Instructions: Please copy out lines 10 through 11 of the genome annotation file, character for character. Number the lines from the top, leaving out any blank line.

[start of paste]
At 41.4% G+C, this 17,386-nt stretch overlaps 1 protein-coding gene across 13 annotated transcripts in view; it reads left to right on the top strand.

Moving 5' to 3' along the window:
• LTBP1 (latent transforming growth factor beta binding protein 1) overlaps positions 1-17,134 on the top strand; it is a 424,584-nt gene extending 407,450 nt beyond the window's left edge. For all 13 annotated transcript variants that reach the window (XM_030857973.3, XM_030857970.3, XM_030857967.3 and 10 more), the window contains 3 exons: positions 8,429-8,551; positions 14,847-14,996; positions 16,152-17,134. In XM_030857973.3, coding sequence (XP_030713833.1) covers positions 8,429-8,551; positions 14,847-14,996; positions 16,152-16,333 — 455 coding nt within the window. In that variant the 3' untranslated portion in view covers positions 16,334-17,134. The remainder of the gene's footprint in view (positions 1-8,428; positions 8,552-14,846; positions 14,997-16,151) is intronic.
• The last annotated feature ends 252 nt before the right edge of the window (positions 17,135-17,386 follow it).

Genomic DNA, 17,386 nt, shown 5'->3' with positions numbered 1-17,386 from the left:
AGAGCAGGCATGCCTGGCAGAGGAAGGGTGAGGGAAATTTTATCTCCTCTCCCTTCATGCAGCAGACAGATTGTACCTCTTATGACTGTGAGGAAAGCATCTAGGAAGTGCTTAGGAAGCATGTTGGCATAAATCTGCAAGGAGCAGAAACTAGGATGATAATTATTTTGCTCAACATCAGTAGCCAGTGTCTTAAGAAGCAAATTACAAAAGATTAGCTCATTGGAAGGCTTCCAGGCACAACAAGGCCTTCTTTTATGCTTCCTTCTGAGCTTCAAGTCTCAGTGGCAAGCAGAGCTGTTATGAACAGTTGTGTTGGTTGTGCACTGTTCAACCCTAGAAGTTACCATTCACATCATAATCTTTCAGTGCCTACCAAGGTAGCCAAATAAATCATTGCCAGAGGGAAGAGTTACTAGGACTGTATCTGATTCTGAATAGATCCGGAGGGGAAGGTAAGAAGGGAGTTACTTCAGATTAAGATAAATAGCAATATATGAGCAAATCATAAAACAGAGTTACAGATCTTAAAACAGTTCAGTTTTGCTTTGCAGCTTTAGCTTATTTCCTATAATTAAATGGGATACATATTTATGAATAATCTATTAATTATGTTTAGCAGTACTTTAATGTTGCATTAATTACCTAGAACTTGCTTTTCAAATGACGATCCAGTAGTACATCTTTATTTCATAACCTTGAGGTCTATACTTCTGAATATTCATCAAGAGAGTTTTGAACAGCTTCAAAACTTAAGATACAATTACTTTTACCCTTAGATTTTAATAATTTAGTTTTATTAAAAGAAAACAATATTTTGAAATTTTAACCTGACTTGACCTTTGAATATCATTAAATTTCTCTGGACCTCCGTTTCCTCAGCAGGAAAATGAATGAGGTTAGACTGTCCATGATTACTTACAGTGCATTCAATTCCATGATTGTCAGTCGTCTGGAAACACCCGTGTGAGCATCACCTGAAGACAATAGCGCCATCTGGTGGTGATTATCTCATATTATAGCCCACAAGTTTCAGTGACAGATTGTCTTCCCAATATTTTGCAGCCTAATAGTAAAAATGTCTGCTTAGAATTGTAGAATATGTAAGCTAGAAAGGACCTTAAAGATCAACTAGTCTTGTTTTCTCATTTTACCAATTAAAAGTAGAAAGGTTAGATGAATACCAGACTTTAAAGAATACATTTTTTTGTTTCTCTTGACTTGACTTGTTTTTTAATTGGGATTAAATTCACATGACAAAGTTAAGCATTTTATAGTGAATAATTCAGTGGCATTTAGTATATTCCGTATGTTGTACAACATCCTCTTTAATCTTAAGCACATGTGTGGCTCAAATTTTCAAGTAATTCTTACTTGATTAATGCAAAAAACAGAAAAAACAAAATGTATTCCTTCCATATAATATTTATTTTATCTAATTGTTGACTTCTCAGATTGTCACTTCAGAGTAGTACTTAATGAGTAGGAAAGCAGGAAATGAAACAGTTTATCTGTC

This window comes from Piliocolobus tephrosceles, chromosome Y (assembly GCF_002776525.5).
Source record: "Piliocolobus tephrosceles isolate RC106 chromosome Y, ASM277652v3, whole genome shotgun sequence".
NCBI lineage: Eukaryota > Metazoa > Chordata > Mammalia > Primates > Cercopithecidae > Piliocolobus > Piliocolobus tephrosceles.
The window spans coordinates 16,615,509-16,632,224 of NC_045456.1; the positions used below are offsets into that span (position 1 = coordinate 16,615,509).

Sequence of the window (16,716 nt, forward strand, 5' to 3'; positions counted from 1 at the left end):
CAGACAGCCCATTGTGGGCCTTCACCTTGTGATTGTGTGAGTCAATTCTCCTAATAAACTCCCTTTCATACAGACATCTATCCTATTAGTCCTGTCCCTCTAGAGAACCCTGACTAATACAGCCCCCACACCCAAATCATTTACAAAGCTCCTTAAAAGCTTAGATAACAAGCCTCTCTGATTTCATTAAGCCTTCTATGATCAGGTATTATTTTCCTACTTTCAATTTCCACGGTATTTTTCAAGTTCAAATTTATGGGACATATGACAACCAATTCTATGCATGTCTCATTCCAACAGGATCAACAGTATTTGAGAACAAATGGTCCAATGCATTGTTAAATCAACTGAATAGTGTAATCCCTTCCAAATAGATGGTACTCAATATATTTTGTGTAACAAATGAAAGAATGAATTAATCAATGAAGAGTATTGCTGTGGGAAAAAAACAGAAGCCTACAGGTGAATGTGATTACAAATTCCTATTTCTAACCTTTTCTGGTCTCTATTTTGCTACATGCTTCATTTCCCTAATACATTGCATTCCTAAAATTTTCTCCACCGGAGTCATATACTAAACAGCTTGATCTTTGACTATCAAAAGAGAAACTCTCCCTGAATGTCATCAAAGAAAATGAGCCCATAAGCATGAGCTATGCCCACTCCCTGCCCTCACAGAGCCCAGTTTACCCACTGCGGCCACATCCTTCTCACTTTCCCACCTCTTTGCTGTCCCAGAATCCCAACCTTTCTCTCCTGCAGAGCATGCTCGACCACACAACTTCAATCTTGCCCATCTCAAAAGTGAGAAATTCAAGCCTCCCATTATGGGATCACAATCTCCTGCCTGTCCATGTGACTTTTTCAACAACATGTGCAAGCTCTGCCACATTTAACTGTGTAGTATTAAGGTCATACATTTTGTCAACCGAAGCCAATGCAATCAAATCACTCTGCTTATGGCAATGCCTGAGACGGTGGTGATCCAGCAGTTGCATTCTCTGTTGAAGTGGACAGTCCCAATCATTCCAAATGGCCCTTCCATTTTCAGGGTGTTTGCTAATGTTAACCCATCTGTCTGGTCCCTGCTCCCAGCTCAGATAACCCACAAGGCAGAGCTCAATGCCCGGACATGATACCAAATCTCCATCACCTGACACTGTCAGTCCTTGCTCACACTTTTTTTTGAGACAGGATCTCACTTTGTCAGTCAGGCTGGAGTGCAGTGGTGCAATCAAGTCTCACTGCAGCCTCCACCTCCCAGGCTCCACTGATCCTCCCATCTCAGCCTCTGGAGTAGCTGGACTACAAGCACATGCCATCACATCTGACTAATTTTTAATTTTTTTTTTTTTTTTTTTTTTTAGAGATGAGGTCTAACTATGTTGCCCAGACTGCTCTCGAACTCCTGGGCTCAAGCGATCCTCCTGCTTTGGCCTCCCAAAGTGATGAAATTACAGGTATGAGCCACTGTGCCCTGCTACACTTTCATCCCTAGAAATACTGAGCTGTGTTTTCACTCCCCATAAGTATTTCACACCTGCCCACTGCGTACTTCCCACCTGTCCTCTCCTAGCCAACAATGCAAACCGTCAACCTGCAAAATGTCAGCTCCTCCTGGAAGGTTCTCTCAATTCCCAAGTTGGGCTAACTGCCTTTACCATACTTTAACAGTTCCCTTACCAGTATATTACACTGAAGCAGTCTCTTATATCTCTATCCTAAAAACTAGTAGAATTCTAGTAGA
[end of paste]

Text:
The window spans coordinates 16,615,509-16,632,224 of NC_045456.1; the positions used below are offsets into that span (position 1 = coordinate 16,615,509).

Sequence of the window (16,716 nt, forward strand, 5' to 3'; positions counted from 1 at the left end):